If you’ve already taken the exam, then with the employer’s consent, you can start working without waiting for the exam results.
Remember: CNA roles are awarded on the assumption that you’ve passed or planned to take the exam.
You can’t work indefinitely without taking the exam at some point.
Being certified is required to work as a CNA.
Failure to do so may result in suspension from the current role.
Education and Training of a Certified Nursing Assistant
Many academic institutions offer CNA programs across the U.S.
In the program, you will be taught the following topics:
- Infection control and management
- Nutrition and well-being
- Nursing skills
- First aid (including CPR)
- Mobility and stretching
- Legal and ethical issues
- Dementia care and related conditions
- Monitoring vital signs
- General patient assessment
The curriculum also requires on-the-job training so you can receive hands-on experience of the work expected from you.
Video About The Career
Certification and Licensing
After completing the CNA program, you will then need to be certified.
Although you can work with the conditions mentioned above, the bottom line is you must be a CNA to continue to work.
No reputable healthcare facility will employ or continue to employ you in such a case.
Moving on, all states have CNA exams, and the requirements are on a per-state basis.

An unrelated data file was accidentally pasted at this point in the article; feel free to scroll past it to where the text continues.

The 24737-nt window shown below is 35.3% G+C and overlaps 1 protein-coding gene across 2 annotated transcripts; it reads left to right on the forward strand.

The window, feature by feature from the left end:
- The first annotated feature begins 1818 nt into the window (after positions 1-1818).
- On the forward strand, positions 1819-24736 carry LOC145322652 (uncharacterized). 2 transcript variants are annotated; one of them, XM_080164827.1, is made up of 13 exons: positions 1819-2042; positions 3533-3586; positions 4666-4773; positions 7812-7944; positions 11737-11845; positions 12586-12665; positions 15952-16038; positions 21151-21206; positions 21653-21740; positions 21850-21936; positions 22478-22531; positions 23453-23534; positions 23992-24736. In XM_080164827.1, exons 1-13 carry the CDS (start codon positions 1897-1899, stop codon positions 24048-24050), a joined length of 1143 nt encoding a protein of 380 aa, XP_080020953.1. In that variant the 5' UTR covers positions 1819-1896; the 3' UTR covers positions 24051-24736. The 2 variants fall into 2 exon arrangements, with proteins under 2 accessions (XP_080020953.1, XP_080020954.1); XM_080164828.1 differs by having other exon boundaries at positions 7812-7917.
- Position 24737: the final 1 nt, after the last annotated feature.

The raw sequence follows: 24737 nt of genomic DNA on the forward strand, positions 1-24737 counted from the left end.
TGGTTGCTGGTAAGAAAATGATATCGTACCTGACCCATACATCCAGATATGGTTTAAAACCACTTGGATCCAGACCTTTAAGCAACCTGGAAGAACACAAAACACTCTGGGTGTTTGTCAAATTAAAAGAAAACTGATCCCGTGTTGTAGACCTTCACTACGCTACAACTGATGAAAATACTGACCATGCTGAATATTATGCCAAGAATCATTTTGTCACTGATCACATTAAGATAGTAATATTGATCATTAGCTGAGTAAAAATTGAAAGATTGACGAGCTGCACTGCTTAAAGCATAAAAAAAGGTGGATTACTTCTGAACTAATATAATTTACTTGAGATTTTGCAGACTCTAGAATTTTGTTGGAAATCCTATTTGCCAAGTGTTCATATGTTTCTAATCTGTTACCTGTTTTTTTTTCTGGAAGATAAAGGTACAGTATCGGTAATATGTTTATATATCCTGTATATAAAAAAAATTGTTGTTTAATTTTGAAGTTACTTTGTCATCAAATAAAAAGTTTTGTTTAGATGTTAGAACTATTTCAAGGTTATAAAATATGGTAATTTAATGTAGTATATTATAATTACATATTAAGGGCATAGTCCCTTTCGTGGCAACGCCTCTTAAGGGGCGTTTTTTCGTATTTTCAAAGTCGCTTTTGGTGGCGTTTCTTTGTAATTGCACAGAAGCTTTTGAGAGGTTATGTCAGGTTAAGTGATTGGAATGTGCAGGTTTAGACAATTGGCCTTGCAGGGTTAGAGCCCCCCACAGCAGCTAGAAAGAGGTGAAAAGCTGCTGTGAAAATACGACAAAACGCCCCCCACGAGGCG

In the exam, as previously stated, you will:
- Answer a multiple-choice questions
- Undergo skills assessment
It’s highly recommended to go through some online CNA practice tests to get the hang of it.
Once you have passed the test, you are officially eligible to become a nurse assistant.
To retain this designation, you will complete 48 hours of continuing education every two years.
Average Training Program Duration: 0-6 Months
There is a growing demand for skilled CNAs, and plenty of work to go around for the highly competent.
As the country’s population ages, the demand for retirement care continues to rise.
It is expected to peak in the next ten or twenty years, leading to unprecedented levels of senior care.
As far as job prospects go, this is a fertile career to move into.
With education and license attained, you will certainly receive excellent job prospects.
And if you struggle to find a position today, just be patient and keep trying.
You will get the job you want at the healthcare facility of your choice eventually.
The downside to this specific career path is that there’s no upward momentum.
There’s no promotion to a superior role without you getting further education and additional certification.
Employment Growth Projection: 9%
That's a higher than average projected growth of 135,400
Should You Become a Certified Nursing Assistant?
Overall Satisfaction: High
This is a career with very specific personal requirements and challenges that are uncommon in other professions.